- Tesla reported its earnings for the second quarter of 2021 on Monday afternoon.
- The electric-car maker crushed Wall Street’s expectations for revenue and profit.
- The company largely escaped the worst effects of a global semiconductor shortage straining the industry.
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Tesla on Monday posted its most profitable quarter yet, beating Wall Street’s expectations even as a microchip shortage and other supply-chain troubles complicate car production.
Here are the important numbers:
- Revenue: $US11.958 billion, compared to an expected $US11.36 ($AU15) billion
- Earnings: $US1 ($AU1).45 ($AU2) (adjusted) per share, compared to an expected $US0.974 per share.
Elon Musk’s automaker reported $US1 ($AU1).14 ($AU2) billion in (GAAP) net income, more than double the $US438 ($AU593) million it made during the first quarter of 2021.
For the first time, Tesla’s quarterly profits exceeded $US1 ($AU1) billion. It’s also the first quarter that Tesla turned a profit even without counting sales of zero-emission credits to other automakers, a revenue source it has historically relied on to stay in the black and which tallied $US354 ($AU480) million for the quarter.
Tesla said it was able to grow its operating income mainly by increasing volume and reducing costs. That growth was offset by factors including a $US23 ($AU31) million depreciation of its bitcoin holdings.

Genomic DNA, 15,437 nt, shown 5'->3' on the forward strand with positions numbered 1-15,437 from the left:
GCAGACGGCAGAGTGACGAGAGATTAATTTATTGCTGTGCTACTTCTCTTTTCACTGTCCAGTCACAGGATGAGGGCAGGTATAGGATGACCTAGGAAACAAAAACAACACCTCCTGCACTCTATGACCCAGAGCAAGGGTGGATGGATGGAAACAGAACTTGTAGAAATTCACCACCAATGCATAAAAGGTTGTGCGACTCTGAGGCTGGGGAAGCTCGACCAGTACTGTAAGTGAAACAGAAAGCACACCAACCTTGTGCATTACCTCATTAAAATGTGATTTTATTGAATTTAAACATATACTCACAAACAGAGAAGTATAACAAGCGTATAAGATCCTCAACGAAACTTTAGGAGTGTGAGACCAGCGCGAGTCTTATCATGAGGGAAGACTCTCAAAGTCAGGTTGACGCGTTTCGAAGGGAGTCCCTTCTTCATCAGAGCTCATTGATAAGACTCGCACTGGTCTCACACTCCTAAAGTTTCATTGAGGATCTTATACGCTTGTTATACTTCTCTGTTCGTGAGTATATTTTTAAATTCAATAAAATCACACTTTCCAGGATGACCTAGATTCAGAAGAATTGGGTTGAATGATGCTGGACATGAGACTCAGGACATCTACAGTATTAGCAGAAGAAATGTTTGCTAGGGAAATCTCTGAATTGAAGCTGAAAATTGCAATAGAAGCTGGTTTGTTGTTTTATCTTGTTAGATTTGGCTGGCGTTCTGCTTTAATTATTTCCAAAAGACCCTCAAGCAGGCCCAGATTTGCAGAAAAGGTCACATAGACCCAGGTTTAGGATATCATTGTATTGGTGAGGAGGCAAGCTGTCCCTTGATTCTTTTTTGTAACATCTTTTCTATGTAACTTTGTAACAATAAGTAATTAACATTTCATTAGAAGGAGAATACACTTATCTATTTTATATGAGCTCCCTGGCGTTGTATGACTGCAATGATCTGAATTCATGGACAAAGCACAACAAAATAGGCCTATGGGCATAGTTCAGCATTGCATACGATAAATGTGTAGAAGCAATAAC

The company has posted strong sales figures in 2021 even as a global chip shortage hobbles vehicle production worldwide and forces automakers to idle production lines.
“Supply chain challenges, in particular global semiconductor shortages and port congestion, continued to be present in Q2,” the company said. “The Tesla team, including supply chain, software development and our factories, worked extremely hard to keep production running as close to full capacity as possible.”
However, Tesla said it has shifted production of its electric semi-truck to 2022 due to “global supply chain challenges” and to focus on ramping up production at upcoming factories in Berlin and Austin. The company said it expects to start production at both plants in 2021. The Berlin facility was supposed to open July 1, but bureaucratic hurdles and environmental concerns have delayed those plans indefinitely.
The electric automaker delivered 201,250 cars during the second quarter, smashing the 184,800-vehicle record it set during the previous three months. That put Tesla on the path toward selling more than 800,000 vehicles in 2021, a significant increase over the 500,000 it sold in 2020.
Shares moved higher by about 1.5% in late trading Monday following the release.